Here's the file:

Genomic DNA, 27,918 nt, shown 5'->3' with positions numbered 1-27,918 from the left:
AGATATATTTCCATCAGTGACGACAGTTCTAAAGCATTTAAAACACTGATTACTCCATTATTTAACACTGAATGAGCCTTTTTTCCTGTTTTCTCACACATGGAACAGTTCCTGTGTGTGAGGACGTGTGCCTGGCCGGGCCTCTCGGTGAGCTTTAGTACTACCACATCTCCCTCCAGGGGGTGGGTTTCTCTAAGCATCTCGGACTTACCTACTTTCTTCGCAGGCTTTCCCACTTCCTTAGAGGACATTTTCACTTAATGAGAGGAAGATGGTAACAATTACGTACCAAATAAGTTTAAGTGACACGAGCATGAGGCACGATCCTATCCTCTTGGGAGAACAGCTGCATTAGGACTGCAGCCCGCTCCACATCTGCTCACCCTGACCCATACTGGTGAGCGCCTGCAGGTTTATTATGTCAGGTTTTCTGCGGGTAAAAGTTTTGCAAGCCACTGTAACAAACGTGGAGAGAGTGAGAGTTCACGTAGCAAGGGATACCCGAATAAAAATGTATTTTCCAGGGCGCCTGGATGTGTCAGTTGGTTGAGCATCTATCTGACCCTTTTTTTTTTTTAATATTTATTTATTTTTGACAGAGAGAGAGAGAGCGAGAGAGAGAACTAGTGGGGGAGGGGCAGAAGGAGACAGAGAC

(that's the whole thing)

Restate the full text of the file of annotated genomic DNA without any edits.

Genomic DNA, 27,918 nt, shown 5'->3' with positions numbered 1-27,918 from the left:
AGATATATTTCCATCAGTGACGACAGTTCTAAAGCATTTAAAACACTGATTACTCCATTATTTAACACTGAATGAGCCTTTTTTCCTGTTTTCTCACACATGGAACAGTTCCTGTGTGTGAGGACGTGTGCCTGGCCGGGCCTCTCGGTGAGCTTTAGTACTACCACATCTCCCTCCAGGGGGTGGGTTTCTCTAAGCATCTCGGACTTACCTACTTTCTTCGCAGGCTTTCCCACTTCCTTAGAGGACATTTTCACTTAATGAGAGGAAGATGGTAACAATTACGTACCAAATAAGTTTAAGTGACACGAGCATGAGGCACGATCCTATCCTCTTGGGAGAACAGCTGCATTAGGACTGCAGCCCGCTCCACATCTGCTCACCCTGACCCATACTGGTGAGCGCCTGCAGGTTTATTATGTCAGGTTTTCTGCGGGTAAAAGTTTTGCAAGCCACTGTAACAAACGTGGAGAGAGTGAGAGTTCACGTAGCAAGGGATACCCGAATAAAAATGTATTTTCCAGGGCGCCTGGATGTGTCAGTTGGTTGAGCATCTATCTGACCCTTTTTTTTTTTTAATATTTATTTATTTTTGACAGAGAGAGAGAGAGCGAGAGAGAGAACTAGTGGGGGAGGGGCAGAAGGAGACAGAGAC